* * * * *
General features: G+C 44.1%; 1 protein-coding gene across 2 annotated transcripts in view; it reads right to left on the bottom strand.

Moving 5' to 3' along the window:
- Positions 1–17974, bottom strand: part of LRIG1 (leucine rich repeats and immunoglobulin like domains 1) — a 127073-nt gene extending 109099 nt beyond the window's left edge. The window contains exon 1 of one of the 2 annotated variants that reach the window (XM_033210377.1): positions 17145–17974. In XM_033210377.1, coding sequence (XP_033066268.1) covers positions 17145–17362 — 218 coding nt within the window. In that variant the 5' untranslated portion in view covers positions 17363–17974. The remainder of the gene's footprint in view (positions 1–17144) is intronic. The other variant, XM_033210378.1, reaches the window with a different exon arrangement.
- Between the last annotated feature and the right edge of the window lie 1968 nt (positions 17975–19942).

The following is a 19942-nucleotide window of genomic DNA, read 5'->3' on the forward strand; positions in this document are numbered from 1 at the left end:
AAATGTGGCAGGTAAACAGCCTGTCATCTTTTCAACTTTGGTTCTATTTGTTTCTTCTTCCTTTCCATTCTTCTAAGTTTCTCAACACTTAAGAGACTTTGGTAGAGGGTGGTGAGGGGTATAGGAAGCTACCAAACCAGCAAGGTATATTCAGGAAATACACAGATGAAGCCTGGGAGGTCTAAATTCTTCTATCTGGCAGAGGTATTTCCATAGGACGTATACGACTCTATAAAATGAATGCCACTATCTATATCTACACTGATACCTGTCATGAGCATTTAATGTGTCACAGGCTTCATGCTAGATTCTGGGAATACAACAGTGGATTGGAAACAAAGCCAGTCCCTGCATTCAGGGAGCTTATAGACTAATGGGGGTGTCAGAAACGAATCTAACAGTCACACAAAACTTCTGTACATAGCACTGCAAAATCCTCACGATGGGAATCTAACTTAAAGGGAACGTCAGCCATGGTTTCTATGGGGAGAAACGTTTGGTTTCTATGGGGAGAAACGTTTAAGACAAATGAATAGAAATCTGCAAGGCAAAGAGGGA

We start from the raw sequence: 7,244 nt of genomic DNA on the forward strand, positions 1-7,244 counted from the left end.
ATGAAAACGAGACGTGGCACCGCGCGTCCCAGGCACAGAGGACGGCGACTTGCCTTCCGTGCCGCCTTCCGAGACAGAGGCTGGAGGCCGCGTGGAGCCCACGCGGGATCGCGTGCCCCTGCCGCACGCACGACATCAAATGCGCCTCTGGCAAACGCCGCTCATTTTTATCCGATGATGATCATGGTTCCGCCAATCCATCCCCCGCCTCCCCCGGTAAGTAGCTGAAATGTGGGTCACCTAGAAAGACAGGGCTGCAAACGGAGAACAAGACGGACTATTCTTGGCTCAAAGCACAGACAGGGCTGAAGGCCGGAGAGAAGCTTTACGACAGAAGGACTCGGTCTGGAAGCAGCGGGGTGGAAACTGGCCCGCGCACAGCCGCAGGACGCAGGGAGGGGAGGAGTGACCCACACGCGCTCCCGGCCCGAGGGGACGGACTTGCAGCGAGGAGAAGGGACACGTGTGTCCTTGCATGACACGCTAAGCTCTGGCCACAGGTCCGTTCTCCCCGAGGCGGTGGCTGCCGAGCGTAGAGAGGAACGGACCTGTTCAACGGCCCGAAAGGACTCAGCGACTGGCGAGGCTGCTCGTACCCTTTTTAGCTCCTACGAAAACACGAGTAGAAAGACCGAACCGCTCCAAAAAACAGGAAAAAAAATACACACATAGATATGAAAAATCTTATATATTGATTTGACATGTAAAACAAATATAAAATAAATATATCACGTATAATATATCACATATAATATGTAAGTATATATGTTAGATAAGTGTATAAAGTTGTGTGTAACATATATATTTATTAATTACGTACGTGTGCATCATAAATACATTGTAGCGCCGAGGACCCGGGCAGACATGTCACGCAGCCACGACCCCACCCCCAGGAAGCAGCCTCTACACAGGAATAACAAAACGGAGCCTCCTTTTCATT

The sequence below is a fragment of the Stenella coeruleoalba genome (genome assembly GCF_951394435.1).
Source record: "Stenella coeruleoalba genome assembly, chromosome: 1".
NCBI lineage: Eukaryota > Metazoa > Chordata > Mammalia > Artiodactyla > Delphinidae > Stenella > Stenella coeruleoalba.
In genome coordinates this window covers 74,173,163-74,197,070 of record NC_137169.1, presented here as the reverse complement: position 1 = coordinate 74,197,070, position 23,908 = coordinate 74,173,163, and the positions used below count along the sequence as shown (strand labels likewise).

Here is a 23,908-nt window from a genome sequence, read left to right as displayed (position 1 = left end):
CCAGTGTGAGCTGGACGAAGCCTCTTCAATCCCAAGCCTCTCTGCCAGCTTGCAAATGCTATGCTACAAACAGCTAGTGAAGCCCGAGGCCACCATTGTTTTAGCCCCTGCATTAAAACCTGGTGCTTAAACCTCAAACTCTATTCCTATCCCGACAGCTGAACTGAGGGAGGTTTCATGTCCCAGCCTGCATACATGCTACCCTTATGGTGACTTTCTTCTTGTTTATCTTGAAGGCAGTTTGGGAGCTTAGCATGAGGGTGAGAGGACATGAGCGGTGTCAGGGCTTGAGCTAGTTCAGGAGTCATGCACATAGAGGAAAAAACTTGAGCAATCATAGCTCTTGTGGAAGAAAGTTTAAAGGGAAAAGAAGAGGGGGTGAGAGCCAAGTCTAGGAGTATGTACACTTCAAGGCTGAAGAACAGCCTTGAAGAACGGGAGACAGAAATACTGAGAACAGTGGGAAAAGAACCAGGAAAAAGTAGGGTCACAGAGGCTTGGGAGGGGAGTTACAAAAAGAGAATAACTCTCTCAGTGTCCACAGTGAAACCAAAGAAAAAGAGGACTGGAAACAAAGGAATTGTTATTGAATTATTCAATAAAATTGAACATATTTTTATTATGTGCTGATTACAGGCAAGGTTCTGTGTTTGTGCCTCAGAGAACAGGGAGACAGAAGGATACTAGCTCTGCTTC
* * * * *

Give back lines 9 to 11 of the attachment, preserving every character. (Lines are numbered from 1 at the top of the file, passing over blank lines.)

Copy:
The sequence below is a fragment of the Stenella coeruleoalba genome (genome assembly GCF_951394435.1).
Source record: "Stenella coeruleoalba genome assembly, chromosome: 1".
NCBI lineage: Eukaryota > Metazoa > Chordata > Mammalia > Artiodactyla > Delphinidae > Stenella > Stenella coeruleoalba.